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Review of WD-WAI-HAG-19980123

From: Daniel Dardailler <danield@w3.org>
Date: Mon, 26 Jan 1998 15:28:17 +0100
Message-Id: <199801261428.PAA11238@www47.inria.fr>
To: w3c-wai-gl@w3.org

[my comments are organized as a list where each item starts with a DD:
on column 1 followed by the section number or name]

DD: "Status of this document" section.
 unfinished sentence:
   The goal of the WAI-GL group is to ...
 I think it should point to the charter.


DD: "Comments" section.
 I don't like the sentence that says:
 "We cannot guarantee a personal response but we will try when it is
 appropriate."

 Basically, this means: we can ignore your comment/request if we want,
 and that's not acceptable.
 We need to point people to an up-to-date "issue list" document where
 *all* the issues raised are stored together with their status (need
  more discussion, ok to be incorporated, no for this and this
  reason, etc) and their origination (author, date, pointer to
  message/thread).

I have several requests for Rating change:

DD: 2.5 Provide descriptive titles for all images used as links.
  From Recommended to Required

DD: 8.1 Create link phrases that make sense when read out of context.
  From Recommended to Required
  Even though this is something the browser could have a say about,
  and help with, I think we should make it a required as it is really
  a very important navigability issue

DD: 5.1,2,3 
  HTML structural elements are only used to convey meaning, not presentation. 
  HTML presentational elements are only used to convey presentation,
  not meaning.  
  Headings are nested properly and are not used for layout. 
  All 3 From Recommended to Required, they need to  be at the same
  level as using SS at the beginning.

DD: 6.1 List structure and list items are correctly encoded.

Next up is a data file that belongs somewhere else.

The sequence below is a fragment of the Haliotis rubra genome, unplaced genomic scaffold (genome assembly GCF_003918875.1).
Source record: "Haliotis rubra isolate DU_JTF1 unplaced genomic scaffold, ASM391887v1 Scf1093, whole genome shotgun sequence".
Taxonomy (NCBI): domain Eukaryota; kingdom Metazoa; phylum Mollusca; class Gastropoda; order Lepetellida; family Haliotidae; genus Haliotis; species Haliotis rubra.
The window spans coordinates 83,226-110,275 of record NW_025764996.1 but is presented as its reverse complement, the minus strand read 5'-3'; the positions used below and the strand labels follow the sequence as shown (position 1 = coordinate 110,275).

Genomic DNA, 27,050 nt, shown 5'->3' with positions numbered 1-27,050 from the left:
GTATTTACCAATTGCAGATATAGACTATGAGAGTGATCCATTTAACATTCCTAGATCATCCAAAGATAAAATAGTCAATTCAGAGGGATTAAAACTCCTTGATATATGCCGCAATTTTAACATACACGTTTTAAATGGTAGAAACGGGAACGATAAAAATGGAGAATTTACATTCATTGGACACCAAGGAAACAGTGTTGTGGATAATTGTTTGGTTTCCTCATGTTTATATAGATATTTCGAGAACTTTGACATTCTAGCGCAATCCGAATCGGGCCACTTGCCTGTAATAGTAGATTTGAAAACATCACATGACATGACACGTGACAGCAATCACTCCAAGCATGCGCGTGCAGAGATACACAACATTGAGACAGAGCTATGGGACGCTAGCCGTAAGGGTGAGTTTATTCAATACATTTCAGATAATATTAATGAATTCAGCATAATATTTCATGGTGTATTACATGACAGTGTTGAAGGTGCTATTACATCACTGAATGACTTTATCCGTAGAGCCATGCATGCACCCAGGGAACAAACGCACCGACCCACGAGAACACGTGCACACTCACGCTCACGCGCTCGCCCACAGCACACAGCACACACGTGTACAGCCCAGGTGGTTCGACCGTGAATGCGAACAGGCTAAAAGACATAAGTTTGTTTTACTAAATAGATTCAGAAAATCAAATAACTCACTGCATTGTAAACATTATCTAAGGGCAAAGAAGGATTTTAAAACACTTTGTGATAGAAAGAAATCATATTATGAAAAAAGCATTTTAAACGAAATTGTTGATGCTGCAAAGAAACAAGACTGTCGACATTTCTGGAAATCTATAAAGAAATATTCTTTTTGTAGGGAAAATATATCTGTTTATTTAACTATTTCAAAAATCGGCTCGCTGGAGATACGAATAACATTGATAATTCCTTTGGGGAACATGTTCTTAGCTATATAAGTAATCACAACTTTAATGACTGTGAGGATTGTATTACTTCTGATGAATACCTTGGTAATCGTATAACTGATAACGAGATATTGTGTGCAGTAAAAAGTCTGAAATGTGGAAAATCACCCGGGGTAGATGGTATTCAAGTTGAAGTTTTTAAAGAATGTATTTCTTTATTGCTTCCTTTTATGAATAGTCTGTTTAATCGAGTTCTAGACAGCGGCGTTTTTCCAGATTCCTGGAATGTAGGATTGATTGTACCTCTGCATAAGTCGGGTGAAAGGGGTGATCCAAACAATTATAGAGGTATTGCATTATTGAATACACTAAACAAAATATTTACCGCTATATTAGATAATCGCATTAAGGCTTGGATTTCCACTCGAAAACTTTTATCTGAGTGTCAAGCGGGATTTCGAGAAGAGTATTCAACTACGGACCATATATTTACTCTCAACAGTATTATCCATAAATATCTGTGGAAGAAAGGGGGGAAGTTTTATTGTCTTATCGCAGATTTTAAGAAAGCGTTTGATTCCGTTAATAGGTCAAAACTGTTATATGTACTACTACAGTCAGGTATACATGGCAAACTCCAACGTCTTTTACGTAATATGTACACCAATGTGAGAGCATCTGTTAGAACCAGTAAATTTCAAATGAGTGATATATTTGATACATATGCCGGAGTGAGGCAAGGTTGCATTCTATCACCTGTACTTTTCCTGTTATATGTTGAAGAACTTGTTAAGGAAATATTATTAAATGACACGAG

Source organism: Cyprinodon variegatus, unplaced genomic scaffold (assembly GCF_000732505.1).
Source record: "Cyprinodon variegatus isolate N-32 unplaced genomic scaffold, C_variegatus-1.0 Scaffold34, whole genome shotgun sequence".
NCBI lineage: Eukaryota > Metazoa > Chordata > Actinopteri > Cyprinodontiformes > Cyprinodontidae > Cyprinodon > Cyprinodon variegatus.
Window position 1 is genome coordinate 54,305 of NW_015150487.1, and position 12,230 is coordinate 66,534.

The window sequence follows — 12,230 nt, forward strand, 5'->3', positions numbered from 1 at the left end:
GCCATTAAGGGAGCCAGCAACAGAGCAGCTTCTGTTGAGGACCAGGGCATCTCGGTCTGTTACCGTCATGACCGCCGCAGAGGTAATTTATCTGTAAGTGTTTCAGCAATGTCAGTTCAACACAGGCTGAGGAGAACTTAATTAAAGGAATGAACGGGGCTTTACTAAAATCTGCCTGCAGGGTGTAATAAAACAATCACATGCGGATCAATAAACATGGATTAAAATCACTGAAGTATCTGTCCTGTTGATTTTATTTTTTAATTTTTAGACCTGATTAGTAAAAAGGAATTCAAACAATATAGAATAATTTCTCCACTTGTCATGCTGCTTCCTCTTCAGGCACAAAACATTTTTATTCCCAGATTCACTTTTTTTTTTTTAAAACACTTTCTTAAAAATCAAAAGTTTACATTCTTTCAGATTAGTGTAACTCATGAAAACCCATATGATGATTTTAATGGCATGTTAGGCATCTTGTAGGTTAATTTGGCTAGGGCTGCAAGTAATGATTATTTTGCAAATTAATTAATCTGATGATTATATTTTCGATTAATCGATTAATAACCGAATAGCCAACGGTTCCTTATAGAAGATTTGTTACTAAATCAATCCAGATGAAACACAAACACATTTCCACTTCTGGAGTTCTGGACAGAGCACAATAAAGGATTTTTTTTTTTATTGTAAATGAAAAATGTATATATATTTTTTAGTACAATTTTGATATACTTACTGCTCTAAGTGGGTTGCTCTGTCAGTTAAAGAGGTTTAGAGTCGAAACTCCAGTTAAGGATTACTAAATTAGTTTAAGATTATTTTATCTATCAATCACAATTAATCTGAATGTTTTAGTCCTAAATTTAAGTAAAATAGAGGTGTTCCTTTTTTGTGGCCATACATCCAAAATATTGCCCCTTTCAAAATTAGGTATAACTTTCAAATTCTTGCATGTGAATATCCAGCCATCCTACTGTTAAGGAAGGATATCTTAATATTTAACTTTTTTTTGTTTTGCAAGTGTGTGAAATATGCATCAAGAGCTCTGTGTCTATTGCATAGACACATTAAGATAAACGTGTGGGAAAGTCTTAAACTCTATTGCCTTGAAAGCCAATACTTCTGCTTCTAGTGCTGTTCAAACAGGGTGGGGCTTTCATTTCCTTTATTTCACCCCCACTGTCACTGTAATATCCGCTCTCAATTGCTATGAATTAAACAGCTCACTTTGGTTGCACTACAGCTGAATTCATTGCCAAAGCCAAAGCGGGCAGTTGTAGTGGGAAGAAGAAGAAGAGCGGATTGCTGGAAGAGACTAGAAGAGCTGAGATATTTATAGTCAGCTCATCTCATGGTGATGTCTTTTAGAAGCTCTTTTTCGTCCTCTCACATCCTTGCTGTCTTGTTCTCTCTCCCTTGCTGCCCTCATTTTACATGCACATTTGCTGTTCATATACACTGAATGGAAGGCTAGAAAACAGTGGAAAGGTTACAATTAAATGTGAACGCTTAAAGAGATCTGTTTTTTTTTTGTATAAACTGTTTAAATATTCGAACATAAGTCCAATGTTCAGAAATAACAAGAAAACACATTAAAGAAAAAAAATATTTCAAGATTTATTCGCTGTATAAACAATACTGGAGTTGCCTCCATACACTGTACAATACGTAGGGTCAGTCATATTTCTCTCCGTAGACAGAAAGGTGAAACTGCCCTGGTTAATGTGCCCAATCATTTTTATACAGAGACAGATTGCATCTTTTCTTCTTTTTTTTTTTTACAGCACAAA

From Recommended to Required - same thing as above.

DD: 3.
  In the Applet section, I think there is too much Required.
  Given that Java Accessibility is going to be a reality, we should
  force people to transcribe their applet in some other formats.

DD: 9.1 Ensure that your pages are readable and usable without frames.
  From Required to Recommended, or an Interim.
  A browser issue really. 

More comments:

DD: 2.5
  We should also add "descriptive link title", or "description anchor
  title" to disambiguate with the IMG title.(the example is clear,
  but it's dropped from the checklist for instance)

DD: 2.1
  We need a section focus on ALT/TITLE/A-TITLE/LONGDESC usage
  (I sent a separated message about it already)

DD: 3. Applets and Scripts
  Say upfront that APPLET is deprecated.

DD: 4.
  Need more examples for AUDIO/VIDEO.
  I understand this could go in the Central Reference but as is, it is
  inconsistent with other section, such as image, form, which are full
  of example. Either they all get examples, or none of them do. I'm
  for putting at least a short example in all sections (It's nice that
  they are all marked with a class=example, and <CODE>)

  For the TABLE example appendix, I'd move it to the Central Ref and
  keep a shorter version inline (no appendix here in other words, besides
  the checklist)


DD: 6.
  We need to talk about list that use image as bullet here, as it is
  one of the most recurrent abuse of HTML structuring.
  I'm reposting my examples:
 
  First, the image is purely decorative and can be expressed solely in
  CSS.
 
  UL { list-style: url(button.png) }
  <UL>
  <LI> Audrey
  <LI> Laurie
  <LI> Alice
  </UL>
 
  Second, the image conveys some information and has to appear in the
  markup, not in the style (and the default style list visual is turned
  off so that you don't get double bullet) 
 
  UL { list-style: none }
  <UL>
  <LI> <IMG SRC=browneye.png ALT="bullet. brown eye drawing"> Audrey
  <LI> <IMG SRC=greeneye.png ALT="bullet. green eye drawing">Laurie
  <LI> <IMG SRC=blueeye.png ALT="bullet. blue eye drawing">Alice
  </UL>

DD: 12. 3.
  Offer navigation bars for easy access to the navigation structure. 

  Apparently, pages that starts with a navbar are bad for sequential
  reading (speech in particular) as they force the listener to listen
  to the same navbar over and over again.
  I think we need to be a little more specific and I suggest we
  propose a authoring guidelines to "classify" navbar, using the HTML
  class attribute applied to the element used (frame, image map) or a
  DIV if there is no navbar element per se:

  <div class=navbar>
  <A HREF=foo>Search</A> | <A HREF=bar> Home </A>
  </div>
 
  This way a browser can move it down the page or offer it as an
  option on demand.

DD: 12.12 
  Test the site with at least:
        a text only browser (such as Lynx) 
        a self-voicing browser (such as PWWebspeak) 
  I think requiring lynx is OK (given web ready lynx-it service) but
  self voicing is unrealistic.
Received on Monday, 26 January 1998 09:28:38 GMT

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